These are some events and things to do on the first National Day for Truth and Reconciliation (NDTR) including the special lighting on federal buildings, Indigenous films, radio and TV programming, art exhibitions and connecting with authors online.
What is a reconciliACTION?
According to The Gord Downie & Chanie Wenjak Fund, a reconciliACTION is a meaningful action that moves reconciliation forward. ReconciliACTIONs bring Indigenous and non-Indigenous people together in the spirit of reconciliation to create awareness, share, and learn. It is the answer to belated Tragically Hip lead singer Gord Downie’s call to ‘Do Something’ to raise further awareness, that improves the lives of Indigenous people, or that improves the relationship between Indigenous and non-Indigenous people.
Both government lead and grassroots events would qualify as reconciliACTIONs. I’ve shared some of the events that I followed from my Inbox with you below:
The Government of Canada has an official list of events to commemorate the day on their website. The events include the illumination of Parliament Hill, CBC/Radio-Canada and APTN broadcasts, a pre-taped APTN Sunrise Ceremony featuring drummers, singers, elders and various Indigenous traditions, and a five-day bilingual, educational week of events for grade school students. They also provide resources and access to mental health services.
Illuminating Parliament Hill
Buildings across Canada, including the Peace Tower on Parliament Hill, will be illuminated in orange on September 29 and/or September 30, from 7:00 pm to sunrise the next morning.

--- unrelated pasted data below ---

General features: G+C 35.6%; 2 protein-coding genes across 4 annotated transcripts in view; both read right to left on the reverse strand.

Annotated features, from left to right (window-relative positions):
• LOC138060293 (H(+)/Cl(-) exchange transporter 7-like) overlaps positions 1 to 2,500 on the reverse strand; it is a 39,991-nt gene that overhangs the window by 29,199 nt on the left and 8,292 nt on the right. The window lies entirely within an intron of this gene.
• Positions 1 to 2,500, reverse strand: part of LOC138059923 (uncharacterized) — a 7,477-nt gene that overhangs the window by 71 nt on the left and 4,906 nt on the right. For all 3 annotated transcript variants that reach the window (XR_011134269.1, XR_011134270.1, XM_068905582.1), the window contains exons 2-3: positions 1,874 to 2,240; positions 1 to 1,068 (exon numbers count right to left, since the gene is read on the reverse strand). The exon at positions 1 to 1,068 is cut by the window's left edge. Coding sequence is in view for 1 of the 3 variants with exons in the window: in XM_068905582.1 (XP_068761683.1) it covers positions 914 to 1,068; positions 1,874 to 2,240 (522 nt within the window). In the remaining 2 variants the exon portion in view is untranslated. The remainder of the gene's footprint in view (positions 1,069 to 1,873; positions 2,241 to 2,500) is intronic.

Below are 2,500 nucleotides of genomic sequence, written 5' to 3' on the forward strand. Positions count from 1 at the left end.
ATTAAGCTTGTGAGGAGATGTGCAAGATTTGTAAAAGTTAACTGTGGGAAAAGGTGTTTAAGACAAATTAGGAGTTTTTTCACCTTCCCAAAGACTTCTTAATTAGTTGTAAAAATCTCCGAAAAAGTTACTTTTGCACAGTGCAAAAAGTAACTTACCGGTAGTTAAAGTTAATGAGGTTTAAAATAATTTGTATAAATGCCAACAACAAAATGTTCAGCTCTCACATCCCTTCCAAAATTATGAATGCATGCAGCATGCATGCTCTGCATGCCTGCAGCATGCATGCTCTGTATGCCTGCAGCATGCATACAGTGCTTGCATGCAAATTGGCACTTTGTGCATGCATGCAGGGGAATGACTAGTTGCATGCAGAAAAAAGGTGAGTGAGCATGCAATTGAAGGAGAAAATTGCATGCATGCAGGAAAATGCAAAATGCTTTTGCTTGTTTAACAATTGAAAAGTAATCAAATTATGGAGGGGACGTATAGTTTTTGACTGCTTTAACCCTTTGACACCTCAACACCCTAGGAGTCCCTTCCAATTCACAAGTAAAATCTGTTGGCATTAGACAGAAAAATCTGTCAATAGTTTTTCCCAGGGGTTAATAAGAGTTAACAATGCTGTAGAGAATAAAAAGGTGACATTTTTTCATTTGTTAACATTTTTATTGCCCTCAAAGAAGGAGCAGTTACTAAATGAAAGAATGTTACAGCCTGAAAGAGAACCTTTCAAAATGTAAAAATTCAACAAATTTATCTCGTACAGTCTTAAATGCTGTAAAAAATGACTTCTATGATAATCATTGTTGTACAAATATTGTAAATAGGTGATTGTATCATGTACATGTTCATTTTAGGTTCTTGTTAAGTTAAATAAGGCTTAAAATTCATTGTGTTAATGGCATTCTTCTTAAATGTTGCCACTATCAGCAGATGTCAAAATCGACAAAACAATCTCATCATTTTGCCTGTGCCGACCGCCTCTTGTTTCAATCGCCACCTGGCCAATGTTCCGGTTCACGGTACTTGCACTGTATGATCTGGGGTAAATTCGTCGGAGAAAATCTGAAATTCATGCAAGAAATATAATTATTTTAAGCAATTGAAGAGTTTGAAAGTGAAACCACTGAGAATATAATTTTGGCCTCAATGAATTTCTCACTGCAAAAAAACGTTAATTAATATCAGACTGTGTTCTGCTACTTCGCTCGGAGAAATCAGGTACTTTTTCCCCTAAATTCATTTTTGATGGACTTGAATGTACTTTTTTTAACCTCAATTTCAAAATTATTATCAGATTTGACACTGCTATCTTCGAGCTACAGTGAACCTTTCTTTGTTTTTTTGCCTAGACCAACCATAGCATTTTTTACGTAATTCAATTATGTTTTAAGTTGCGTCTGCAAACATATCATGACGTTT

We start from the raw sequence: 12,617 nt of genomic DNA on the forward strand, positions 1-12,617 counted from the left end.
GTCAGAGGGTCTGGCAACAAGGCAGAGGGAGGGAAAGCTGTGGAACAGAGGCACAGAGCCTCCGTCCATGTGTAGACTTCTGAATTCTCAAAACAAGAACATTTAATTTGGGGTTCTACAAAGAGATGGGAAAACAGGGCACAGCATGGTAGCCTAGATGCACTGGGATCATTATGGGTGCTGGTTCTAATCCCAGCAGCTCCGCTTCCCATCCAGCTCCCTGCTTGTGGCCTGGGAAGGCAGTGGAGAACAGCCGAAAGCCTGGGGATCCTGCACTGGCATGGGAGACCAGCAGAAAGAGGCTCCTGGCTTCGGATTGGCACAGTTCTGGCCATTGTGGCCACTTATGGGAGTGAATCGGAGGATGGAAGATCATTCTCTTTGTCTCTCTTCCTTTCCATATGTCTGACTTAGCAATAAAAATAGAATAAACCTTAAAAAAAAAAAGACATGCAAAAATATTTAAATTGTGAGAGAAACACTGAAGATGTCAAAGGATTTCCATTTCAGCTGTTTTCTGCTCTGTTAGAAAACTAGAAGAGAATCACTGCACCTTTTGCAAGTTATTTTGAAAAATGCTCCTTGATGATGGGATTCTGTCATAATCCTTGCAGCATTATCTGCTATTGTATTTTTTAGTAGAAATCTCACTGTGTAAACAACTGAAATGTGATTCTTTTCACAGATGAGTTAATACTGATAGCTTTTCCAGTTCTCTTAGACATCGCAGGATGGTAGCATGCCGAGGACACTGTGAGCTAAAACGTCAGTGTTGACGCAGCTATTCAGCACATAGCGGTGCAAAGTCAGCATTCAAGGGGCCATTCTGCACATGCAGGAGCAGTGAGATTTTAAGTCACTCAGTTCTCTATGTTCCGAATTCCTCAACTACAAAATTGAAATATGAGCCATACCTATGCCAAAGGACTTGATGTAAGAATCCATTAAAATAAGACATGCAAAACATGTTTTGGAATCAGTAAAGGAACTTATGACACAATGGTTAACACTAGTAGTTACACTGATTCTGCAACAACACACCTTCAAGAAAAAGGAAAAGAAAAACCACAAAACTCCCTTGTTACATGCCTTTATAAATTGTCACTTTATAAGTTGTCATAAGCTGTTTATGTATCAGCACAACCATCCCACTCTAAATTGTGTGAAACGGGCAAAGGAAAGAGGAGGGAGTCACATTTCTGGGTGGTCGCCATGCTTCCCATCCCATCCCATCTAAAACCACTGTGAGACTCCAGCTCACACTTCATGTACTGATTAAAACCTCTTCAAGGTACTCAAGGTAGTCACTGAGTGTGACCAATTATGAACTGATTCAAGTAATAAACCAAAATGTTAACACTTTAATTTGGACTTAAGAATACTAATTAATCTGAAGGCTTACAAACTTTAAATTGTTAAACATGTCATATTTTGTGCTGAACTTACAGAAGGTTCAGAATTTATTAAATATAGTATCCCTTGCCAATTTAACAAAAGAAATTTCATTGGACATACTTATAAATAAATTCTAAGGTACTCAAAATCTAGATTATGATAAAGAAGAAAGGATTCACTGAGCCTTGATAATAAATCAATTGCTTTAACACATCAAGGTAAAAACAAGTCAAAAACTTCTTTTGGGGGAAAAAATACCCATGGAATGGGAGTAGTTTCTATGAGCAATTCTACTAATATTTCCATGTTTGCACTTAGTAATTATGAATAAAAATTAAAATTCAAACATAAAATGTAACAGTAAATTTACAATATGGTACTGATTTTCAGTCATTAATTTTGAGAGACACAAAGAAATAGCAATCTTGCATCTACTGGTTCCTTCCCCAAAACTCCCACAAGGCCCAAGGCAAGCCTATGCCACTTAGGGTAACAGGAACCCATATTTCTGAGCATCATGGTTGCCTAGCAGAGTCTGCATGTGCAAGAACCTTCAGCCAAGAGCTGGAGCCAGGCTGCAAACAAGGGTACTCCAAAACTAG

Buildings are lit in orange because of the association with Orange Shirt Day, which also falls on September 30. Find out the difference between the National Day for Truth and Reconciliation and Orange Shirt Day.
Worldwide ‘Drum to Honour the Children’
Tk’emlúps te Secwépemc calls on people worldwide to drum simultaneously for the missing children of Indian Residential Schools for the first Canadian National Day for Truth and Reconciliation. After a global outpouring of interest and support for the missing children from the Kamloops Indian Residential School, Tk’emlúps te Secwépemc is offering a way for people to connect, support and ground into society the importance of this day. Tk’emlúps te Secwépemc is calling upon people around the world to gather – safely – to drum and sing with them for the missing children of Indian Residential Schools. September 30 at 2:15 p.m. Pacific time. From The Wellness Almanac, an inspiring blog run by Lisa Richardson out of British Columbia.
Truth and Reconciliation Day: Katherena Vermette in Conversation with Janet Rogers
On the inaugural Truth and Reconciliation Day, join Katherena Vermette, author of The Strangers, in conversation with poet Janet Rogers. Tickets are free to join live September 30 at 6 p.m. EDT. More Details.
Live Broadcast and Discussion of the Film Beans with Tracey Deer
Innis College will host a free, live broadcast of the film Beans by filmmaker Tracey Deer. Winner of the 2021 Canadian Screen Award for Best Picture and inspired by true events, Beans is about a Mohawk girl on the cusp of adolescence who must grow up fast and become her own kind of warrior during the armed stand-off known as the 1990 Oka Crisis. Following the film, Innis will host an online discussion with Deer. September 30, 6–8:30 p.m.
Indigo Live: Jesse Wente in-conversation with Rose Lipton
Join Anishinaabe writer Jesse Wente as he talks about his part-memoir, part-manifesto Unreconciled: Family, Truth, and Indigenous Resistance. Watch live on Instagram@indigo on September 30 at 7 p.m. EDT.